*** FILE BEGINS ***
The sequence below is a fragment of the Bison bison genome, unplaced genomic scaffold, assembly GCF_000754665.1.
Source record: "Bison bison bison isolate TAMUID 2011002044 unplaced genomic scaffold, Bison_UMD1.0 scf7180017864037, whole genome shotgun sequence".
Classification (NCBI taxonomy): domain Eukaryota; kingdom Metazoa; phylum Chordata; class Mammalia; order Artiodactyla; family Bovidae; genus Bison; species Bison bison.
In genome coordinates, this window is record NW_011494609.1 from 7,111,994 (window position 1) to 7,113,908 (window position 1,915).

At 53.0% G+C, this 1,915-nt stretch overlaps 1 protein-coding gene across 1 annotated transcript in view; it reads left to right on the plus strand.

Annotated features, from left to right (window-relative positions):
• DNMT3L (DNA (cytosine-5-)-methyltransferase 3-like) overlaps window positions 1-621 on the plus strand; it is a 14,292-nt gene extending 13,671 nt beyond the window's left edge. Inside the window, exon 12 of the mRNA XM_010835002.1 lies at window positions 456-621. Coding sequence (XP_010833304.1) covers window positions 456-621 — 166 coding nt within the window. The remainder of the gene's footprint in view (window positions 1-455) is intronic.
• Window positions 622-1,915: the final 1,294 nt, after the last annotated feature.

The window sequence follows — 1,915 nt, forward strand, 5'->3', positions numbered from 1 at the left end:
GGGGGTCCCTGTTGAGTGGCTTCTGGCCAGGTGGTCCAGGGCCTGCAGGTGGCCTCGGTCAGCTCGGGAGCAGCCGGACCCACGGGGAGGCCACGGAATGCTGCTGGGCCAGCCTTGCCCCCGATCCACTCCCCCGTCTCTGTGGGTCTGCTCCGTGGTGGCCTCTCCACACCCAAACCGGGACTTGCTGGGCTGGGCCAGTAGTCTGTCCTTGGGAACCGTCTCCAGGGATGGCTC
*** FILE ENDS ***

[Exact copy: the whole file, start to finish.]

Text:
The sequence below is a fragment of the Bison bison genome, unplaced genomic scaffold, assembly GCF_000754665.1.
Source record: "Bison bison bison isolate TAMUID 2011002044 unplaced genomic scaffold, Bison_UMD1.0 scf7180017864037, whole genome shotgun sequence".
Classification (NCBI taxonomy): domain Eukaryota; kingdom Metazoa; phylum Chordata; class Mammalia; order Artiodactyla; family Bovidae; genus Bison; species Bison bison.
In genome coordinates, this window is record NW_011494609.1 from 7,111,994 (window position 1) to 7,113,908 (window position 1,915).

At 53.0% G+C, this 1,915-nt stretch overlaps 1 protein-coding gene across 1 annotated transcript in view; it reads left to right on the plus strand.

Annotated features, from left to right (window-relative positions):
• DNMT3L (DNA (cytosine-5-)-methyltransferase 3-like) overlaps window positions 1-621 on the plus strand; it is a 14,292-nt gene extending 13,671 nt beyond the window's left edge. Inside the window, exon 12 of the mRNA XM_010835002.1 lies at window positions 456-621. Coding sequence (XP_010833304.1) covers window positions 456-621 — 166 coding nt within the window. The remainder of the gene's footprint in view (window positions 1-455) is intronic.
• Window positions 622-1,915: the final 1,294 nt, after the last annotated feature.

The window sequence follows — 1,915 nt, forward strand, 5'->3', positions numbered from 1 at the left end:
GGGGGTCCCTGTTGAGTGGCTTCTGGCCAGGTGGTCCAGGGCCTGCAGGTGGCCTCGGTCAGCTCGGGAGCAGCCGGACCCACGGGGAGGCCACGGAATGCTGCTGGGCCAGCCTTGCCCCCGATCCACTCCCCCGTCTCTGTGGGTCTGCTCCGTGGTGGCCTCTCCACACCCAAACCGGGACTTGCTGGGCTGGGCCAGTAGTCTGTCCTTGGGAACCGTCTCCAGGGATGGCTC